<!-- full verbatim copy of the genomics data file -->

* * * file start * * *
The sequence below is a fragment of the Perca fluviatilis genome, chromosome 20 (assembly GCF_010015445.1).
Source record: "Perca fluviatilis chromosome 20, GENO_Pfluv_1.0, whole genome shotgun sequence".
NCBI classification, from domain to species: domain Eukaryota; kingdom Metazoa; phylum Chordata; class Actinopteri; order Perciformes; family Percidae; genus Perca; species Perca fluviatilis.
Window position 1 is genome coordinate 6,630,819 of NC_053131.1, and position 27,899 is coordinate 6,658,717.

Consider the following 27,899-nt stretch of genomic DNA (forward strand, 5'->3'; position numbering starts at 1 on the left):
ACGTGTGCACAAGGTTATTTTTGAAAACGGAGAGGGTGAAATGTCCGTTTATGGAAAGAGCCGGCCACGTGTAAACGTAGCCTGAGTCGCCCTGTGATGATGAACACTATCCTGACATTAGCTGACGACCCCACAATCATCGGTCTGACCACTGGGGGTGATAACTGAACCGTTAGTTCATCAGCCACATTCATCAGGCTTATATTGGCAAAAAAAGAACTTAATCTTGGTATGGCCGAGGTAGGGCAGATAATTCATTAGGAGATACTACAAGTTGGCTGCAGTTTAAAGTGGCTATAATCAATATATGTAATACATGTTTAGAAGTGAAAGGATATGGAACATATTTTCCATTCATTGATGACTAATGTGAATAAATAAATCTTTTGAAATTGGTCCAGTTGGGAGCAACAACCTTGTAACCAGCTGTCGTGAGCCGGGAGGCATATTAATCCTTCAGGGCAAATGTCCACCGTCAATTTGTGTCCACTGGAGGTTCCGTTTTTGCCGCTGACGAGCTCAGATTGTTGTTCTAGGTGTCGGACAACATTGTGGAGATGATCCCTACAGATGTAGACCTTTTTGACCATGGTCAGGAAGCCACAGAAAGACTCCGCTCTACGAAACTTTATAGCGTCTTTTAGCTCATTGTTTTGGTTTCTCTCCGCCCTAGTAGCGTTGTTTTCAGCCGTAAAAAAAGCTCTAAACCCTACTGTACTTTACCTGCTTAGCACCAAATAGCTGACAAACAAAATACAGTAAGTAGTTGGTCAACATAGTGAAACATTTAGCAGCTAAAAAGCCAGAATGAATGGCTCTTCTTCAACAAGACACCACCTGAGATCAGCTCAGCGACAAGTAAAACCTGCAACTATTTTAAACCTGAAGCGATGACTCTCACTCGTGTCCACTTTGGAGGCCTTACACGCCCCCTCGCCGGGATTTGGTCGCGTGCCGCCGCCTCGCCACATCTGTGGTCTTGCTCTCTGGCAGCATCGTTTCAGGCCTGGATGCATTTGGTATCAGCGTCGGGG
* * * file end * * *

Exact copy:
The sequence below is a fragment of the Perca fluviatilis genome, chromosome 20 (assembly GCF_010015445.1).
Source record: "Perca fluviatilis chromosome 20, GENO_Pfluv_1.0, whole genome shotgun sequence".
NCBI classification, from domain to species: domain Eukaryota; kingdom Metazoa; phylum Chordata; class Actinopteri; order Perciformes; family Percidae; genus Perca; species Perca fluviatilis.
Window position 1 is genome coordinate 6,630,819 of NC_053131.1, and position 27,899 is coordinate 6,658,717.

Consider the following 27,899-nt stretch of genomic DNA (forward strand, 5'->3'; position numbering starts at 1 on the left):
ACGTGTGCACAAGGTTATTTTTGAAAACGGAGAGGGTGAAATGTCCGTTTATGGAAAGAGCCGGCCACGTGTAAACGTAGCCTGAGTCGCCCTGTGATGATGAACACTATCCTGACATTAGCTGACGACCCCACAATCATCGGTCTGACCACTGGGGGTGATAACTGAACCGTTAGTTCATCAGCCACATTCATCAGGCTTATATTGGCAAAAAAAGAACTTAATCTTGGTATGGCCGAGGTAGGGCAGATAATTCATTAGGAGATACTACAAGTTGGCTGCAGTTTAAAGTGGCTATAATCAATATATGTAATACATGTTTAGAAGTGAAAGGATATGGAACATATTTTCCATTCATTGATGACTAATGTGAATAAATAAATCTTTTGAAATTGGTCCAGTTGGGAGCAACAACCTTGTAACCAGCTGTCGTGAGCCGGGAGGCATATTAATCCTTCAGGGCAAATGTCCACCGTCAATTTGTGTCCACTGGAGGTTCCGTTTTTGCCGCTGACGAGCTCAGATTGTTGTTCTAGGTGTCGGACAACATTGTGGAGATGATCCCTACAGATGTAGACCTTTTTGACCATGGTCAGGAAGCCACAGAAAGACTCCGCTCTACGAAACTTTATAGCGTCTTTTAGCTCATTGTTTTGGTTTCTCTCCGCCCTAGTAGCGTTGTTTTCAGCCGTAAAAAAAGCTCTAAACCCTACTGTACTTTACCTGCTTAGCACCAAATAGCTGACAAACAAAATACAGTAAGTAGTTGGTCAACATAGTGAAACATTTAGCAGCTAAAAAGCCAGAATGAATGGCTCTTCTTCAACAAGACACCACCTGAGATCAGCTCAGCGACAAGTAAAACCTGCAACTATTTTAAACCTGAAGCGATGACTCTCACTCGTGTCCACTTTGGAGGCCTTACACGCCCCCTCGCCGGGATTTGGTCGCGTGCCGCCGCCTCGCCACATCTGTGGTCTTGCTCTCTGGCAGCATCGTTTCAGGCCTGGATGCATTTGGTATCAGCGTCGGGG